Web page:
2. Now look at the board... what is the best answer?  Is it feasible?  If not, why?  Either brainstorm on how to make it feasible, or see if the 2nd best idea is better in light of considering Feasibility.
I hope this helps in your Brainstorming!  Let me know if you try this and it works?  Also let me know what you do, if it's different than my ideas here.

Monday, May 6, 2013

How Intel Corp. Won my Heart as an Employee

Have you ever had that feeling that "work sucks"?  Ever felt 'stuck' in a job and wishing you had a better boss, a better role, a better pay, etc.?   Now, when you changed jobs... ever wish for the old days?   I can tell you unequivocally that I have felt both feelings, but my time as a Chip Designer and Chip Architect at Intel Corp. was most decidedly different than any job hence.

So, what was it about working at Intel Corp. that won my heart?

I began working at Intel in Oregon in 1999.  I quickly learned 3 things: 1. Intel takes training seriously.  2. Intel cares a lot about their employees.  3. Intel truly does believe in culture.

The New Hire Orientation at Intel was extensive and serious.  They taught you all about the Intel Corporate Values and the Intel Benefits and such...  It was 3 days of serious reading, lecture and work... all well organized and seemingly useful.  I had serious doubts about Intel's supposed "Values" however.... did companies really do that?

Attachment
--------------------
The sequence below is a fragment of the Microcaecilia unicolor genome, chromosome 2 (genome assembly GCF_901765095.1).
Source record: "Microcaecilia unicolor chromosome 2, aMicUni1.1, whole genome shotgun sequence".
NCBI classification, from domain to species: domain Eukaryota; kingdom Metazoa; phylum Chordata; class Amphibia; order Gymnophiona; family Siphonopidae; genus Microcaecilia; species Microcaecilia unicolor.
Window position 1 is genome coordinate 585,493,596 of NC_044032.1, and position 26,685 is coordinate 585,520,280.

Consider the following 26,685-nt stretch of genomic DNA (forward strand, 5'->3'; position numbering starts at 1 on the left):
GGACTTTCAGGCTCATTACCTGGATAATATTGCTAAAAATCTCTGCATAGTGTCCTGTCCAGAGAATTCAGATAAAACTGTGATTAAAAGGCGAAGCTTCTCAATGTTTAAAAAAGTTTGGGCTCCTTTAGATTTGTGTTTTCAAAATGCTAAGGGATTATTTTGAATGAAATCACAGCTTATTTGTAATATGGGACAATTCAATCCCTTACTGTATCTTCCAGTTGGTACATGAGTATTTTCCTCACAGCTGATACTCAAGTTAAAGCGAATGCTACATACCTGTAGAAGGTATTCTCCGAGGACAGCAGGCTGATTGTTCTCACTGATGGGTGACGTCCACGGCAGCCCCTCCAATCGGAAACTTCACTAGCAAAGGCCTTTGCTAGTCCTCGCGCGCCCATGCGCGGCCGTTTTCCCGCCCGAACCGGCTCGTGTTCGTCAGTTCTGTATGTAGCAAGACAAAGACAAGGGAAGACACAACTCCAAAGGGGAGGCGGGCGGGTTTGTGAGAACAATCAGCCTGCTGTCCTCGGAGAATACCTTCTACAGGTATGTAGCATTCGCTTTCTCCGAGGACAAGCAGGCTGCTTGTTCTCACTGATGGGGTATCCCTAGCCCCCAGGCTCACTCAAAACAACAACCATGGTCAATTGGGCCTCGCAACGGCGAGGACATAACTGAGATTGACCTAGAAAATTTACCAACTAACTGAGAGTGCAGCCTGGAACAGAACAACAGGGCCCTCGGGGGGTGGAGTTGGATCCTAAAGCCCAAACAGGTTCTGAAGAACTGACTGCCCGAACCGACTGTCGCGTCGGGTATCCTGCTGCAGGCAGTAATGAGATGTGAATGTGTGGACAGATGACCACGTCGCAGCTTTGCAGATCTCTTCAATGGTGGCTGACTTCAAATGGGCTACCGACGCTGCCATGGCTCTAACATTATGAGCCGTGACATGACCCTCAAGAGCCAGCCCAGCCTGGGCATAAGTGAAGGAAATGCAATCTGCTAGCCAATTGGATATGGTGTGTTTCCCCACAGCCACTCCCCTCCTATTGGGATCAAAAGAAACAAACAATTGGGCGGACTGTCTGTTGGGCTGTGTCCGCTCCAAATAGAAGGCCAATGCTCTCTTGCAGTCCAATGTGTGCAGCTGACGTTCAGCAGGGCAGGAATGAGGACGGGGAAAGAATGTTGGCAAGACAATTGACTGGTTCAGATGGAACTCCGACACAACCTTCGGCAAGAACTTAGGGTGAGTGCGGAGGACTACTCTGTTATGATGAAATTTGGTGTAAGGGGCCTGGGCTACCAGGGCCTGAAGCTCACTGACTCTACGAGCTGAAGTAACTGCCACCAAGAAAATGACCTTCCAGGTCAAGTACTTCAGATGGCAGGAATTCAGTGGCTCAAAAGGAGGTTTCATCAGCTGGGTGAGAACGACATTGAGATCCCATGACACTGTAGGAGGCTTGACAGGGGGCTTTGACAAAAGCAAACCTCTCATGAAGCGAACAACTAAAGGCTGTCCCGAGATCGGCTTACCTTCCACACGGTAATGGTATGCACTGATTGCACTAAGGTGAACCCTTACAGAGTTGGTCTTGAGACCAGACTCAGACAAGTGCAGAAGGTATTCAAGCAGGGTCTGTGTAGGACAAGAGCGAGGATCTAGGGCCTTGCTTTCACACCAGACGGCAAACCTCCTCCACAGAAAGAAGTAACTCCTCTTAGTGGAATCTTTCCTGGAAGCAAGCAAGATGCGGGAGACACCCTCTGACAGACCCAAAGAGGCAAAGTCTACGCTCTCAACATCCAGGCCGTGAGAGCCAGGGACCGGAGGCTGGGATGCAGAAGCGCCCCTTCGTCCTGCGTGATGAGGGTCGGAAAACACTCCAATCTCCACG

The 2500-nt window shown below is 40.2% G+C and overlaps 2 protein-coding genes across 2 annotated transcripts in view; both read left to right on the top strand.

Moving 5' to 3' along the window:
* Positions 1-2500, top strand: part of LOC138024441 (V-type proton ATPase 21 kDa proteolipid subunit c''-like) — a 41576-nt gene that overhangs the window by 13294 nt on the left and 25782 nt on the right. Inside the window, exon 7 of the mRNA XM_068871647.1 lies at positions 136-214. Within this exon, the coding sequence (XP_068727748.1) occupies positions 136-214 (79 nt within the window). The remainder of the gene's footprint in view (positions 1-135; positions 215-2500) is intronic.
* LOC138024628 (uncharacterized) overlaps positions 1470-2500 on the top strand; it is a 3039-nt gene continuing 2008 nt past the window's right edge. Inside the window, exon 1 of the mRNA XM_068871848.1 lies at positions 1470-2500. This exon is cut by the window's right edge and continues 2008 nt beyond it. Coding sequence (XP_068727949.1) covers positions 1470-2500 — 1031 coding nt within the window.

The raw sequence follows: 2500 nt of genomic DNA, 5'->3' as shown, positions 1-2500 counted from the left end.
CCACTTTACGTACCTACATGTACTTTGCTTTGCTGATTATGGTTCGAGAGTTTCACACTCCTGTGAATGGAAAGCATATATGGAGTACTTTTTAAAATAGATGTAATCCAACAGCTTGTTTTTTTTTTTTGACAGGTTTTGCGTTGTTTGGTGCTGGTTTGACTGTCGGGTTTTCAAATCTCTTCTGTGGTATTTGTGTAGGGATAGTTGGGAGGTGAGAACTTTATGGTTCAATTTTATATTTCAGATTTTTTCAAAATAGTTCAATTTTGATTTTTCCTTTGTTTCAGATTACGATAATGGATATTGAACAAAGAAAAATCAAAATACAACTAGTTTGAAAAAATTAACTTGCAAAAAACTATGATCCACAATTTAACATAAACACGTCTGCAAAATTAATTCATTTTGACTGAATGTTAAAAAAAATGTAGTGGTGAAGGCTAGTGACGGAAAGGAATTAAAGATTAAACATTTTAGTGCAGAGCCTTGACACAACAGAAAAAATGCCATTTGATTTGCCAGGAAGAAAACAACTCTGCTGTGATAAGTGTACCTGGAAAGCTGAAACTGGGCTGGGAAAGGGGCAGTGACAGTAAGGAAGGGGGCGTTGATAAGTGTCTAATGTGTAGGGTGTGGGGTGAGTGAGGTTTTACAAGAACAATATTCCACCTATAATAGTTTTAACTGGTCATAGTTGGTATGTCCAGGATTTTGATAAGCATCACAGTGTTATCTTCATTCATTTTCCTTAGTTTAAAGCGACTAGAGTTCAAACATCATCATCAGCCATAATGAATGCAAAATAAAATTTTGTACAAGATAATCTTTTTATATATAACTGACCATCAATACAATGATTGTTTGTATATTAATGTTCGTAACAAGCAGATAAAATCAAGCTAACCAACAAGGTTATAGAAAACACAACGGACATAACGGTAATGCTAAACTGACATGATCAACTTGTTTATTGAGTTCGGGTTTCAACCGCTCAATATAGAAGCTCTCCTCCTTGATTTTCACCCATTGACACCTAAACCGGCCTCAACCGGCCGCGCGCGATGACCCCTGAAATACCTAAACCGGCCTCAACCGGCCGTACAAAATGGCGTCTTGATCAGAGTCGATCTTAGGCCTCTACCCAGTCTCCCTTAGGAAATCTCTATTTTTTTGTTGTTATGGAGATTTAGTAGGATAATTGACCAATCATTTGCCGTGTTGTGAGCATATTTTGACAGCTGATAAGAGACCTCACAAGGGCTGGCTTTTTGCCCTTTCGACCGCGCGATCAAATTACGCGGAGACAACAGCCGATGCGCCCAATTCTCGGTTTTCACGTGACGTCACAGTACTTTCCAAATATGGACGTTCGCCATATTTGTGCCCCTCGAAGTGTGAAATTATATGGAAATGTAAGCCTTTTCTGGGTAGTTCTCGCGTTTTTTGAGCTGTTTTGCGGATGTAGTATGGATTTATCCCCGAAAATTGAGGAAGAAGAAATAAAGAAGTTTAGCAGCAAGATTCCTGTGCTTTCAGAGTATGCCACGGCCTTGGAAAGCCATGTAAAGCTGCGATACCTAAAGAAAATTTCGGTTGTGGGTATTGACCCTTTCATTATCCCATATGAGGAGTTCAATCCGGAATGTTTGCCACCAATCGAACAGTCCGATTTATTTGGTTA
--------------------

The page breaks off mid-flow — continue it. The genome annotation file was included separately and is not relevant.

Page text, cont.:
Well, I was wrong. Intel takes values very seriously.  Not only did they pass out a badge with their values on the back, hang signs everywhere, and talk about their values constantly... but also:
    1. their 360 feedback process for raises and evaluation was centered primarily on our adherence to Intel's Values.
   2. The training didn't end.  I was required to take 1 or 2 courses from "Intel U" every quarter...and sometimes more.
   3. As I proceeded into more management type roles, I was required to take a course that stuck with me to this day: 7-Habits of Highly Effective People.  An excellent course, from Dr. Stephen Covey himself.

And then I realized suddenly, I was LIVING Intel's Values:
   1. I was taking smart risks at work, and getting rewarded with promotions.
   2. I was helping keep Intel a great place to work, participating in and organizing company-sponsored events and joining the Emergency Response Team.
   3. I was involved in Intel organized community events and "clean-ups".
   4. I was focused on Quality and Innovation.
   5. I was keeping open and direct in my communications.

Wow, this culture of Intel had invaded my soul... and everyone around me, from my coworkers to my bosses to Executive VPs were doing the same.  All on the same page about what makes Intel Great.

So now, as I reflect on those days, I realize, what made Intel win my heart was simple... they really meant those "core values" they preached to us in orientation.  They LIVED by those values, and so did I.  It felt good to be part of something "real"... that was just what they said it was: they practiced what they preached: and that's how they've kept a lead on an industry for more than 50 years.